1. In the landmark decision in Sanjay Bagrodia v. Sathyam Green Power Pvt. Ltd, Company Petition No. (I.B.) 108/PB/2017, a default had occurred in respect of non-payment of salary for the period between October 2012 to September 2013 and the insolvency application was brought before the Principal Bench of the NCLT on 12 May 2017, i.e. long after the expiry of the limitation period of 3 (three) years. It was the contention of the operational creditor that, in the absence of any provision in the IBC incorporating the provisions or the applicability of the Limitation Act, no such provision could be implicitly read into the IBC. In this regard, NCLT relied upon Section 60(6) of the IBC to hold that this provision excluding the applicability of the Limitation Act during the continuance of moratorium was, in itself, a broad indication implicit in the IBC for otherwise making the Limitation Act applicable to it. Thereby, it was concluded that it was always the intention of the legislature to make the Limitation Act applicable to the provisions of the IBC.
  2. In another decision of the Principal Bench, NCLT, M/s. Deem Roll-Tech Limited v. M/s. R.L. Steel & Energy Ltd, Company Application No. (I.B.) 24/PB/2017, the NCLT took a view that the provisions of the Limitation Act would be applicable to the claims made by an operational creditor. Therein, it was held that by operation of Section 255 of the IBC, read with the 11th Schedule to the IBC, several provisions of the Companies Act, 2013 (Companies Act) had been amended.  However, Section 433 of the Companies Act, which provided for the applicability of the Limitation Act to proceedings before the NCLT and/or NCLAT, as the case may be, had not been amended. Therefore, it was held that in the absence of any provision in the IBC specifically barring the applicability of the Limitation Act, an inference could be safely drawn that it was never the intention of the Legislature to make the Limitation Act inapplicable to proceedings arising under the IBC.

Therefore, it appears to us that the judgment in Neelkanth Township (supra) excluding the applicability of the Limitation Act to the IBC is an incorrect interpretation of law.

Further, in our view, even if one were to argue that the non-obstante clause contained in Section 238 of the IBC would override the provisions of any other Act in force, including the Limitation Act itself, the said argument would not be sustainable as an inherent prerequisite for Section 238 of the IBC to apply would be “conflict” between the IBC and provision(s) of any other law in force. Since, in the instant scenario, in determining the question of applicability of the Limitation Act to the IBC, there would be no conflict between the two Acts as aforementioned, Section 238 would not apply.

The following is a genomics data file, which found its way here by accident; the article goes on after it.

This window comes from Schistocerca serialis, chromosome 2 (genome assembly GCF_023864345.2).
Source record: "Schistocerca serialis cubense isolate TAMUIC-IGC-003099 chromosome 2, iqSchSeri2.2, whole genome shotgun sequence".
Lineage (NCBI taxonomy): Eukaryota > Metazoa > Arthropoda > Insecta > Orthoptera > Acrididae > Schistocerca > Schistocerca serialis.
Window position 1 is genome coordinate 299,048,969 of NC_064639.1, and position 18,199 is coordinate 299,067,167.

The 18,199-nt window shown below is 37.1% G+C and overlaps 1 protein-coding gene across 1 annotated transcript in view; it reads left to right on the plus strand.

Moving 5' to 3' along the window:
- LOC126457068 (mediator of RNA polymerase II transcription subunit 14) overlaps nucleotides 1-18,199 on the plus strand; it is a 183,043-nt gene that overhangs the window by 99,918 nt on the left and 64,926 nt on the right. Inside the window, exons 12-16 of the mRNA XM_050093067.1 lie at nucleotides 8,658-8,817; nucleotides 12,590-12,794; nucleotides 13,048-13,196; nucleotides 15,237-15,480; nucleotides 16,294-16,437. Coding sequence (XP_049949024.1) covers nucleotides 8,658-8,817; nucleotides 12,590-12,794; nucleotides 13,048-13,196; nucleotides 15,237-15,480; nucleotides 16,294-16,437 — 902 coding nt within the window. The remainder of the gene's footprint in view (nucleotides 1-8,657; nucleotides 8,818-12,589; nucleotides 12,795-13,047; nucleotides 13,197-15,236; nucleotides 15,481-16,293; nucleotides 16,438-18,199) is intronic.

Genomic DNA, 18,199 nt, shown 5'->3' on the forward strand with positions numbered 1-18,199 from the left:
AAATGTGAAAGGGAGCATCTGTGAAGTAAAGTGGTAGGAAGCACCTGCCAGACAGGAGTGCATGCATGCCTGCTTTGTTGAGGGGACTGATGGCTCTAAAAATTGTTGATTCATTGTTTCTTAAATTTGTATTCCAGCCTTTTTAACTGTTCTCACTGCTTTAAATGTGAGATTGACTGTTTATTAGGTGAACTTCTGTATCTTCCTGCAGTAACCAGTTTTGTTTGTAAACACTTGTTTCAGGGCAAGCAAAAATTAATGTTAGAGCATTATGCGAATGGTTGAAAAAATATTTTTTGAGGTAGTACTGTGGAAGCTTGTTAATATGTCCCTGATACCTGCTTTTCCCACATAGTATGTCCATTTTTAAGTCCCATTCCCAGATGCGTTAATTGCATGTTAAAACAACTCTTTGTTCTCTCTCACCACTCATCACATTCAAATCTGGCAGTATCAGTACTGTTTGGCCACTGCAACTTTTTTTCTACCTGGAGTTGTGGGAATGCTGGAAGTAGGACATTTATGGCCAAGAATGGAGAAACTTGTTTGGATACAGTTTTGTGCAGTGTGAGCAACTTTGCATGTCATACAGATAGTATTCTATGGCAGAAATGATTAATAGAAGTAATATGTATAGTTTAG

In any event, by virtue of Section 433 of the Companies Act, 2013, NCLT/ NCALT is expressly bound by the provisions of the Limitation Act. It would, therefore, be absurd to contend that merely because NCLT/ NCLAT exercises or draws its powers from the IBC, it is not bound by Section 433 of the Companies Act, 2013. The said view is further strengthened by Section 5(1) of IBC, which defines “Adjudicating Authority” to mean NCLT which is constituted under Section 408 of the Companies Act, 2013. Thus, it can be said that NCLT / NCLAT has been provided with an additional power to adjudicate disputes arising out of the provisions of IBC and the same is not de hors the provisions of the statute constituting the same i.e. Companies Act, 2013.

Further, making the Limitation Act inapplicable to the IBC would frustrate the very purpose of enactment of the Limitation Act itself, which is based on the doctrine of “visilantibus non dormientibus jura subveniunt”, i.e. the parties who seek to uphold their legal right cannot sleep over the matter and at a later stage seek to enforce their rights which is likely to cause prejudice to the other parties. While it is true that Limitation Act does not take away the right but only bars the remedy, it is also true that a litigant cannot sleep over his rights and then choose to enforce the same at his convenience, prejudicing the rights of the opposite party.

Comment

It would be pertinent to note here that an appeal was preferred by the corporate debtor against the aforementioned order of the NCLAT before the Hon’ble Supreme Court of India. In the said appeal, while the Hon’ble Apex Court refused to interfere with the judgment of the NCLAT on merits, it expressly kept the question of applicability of the Limitation Act “open”.

Therefore, in our view, as it now stands, the Limitation Act shall be applicable to the IBC and, resultantly, any debt which is barred by limitation cannot be made a basis for invocation of proceedings under the IBC.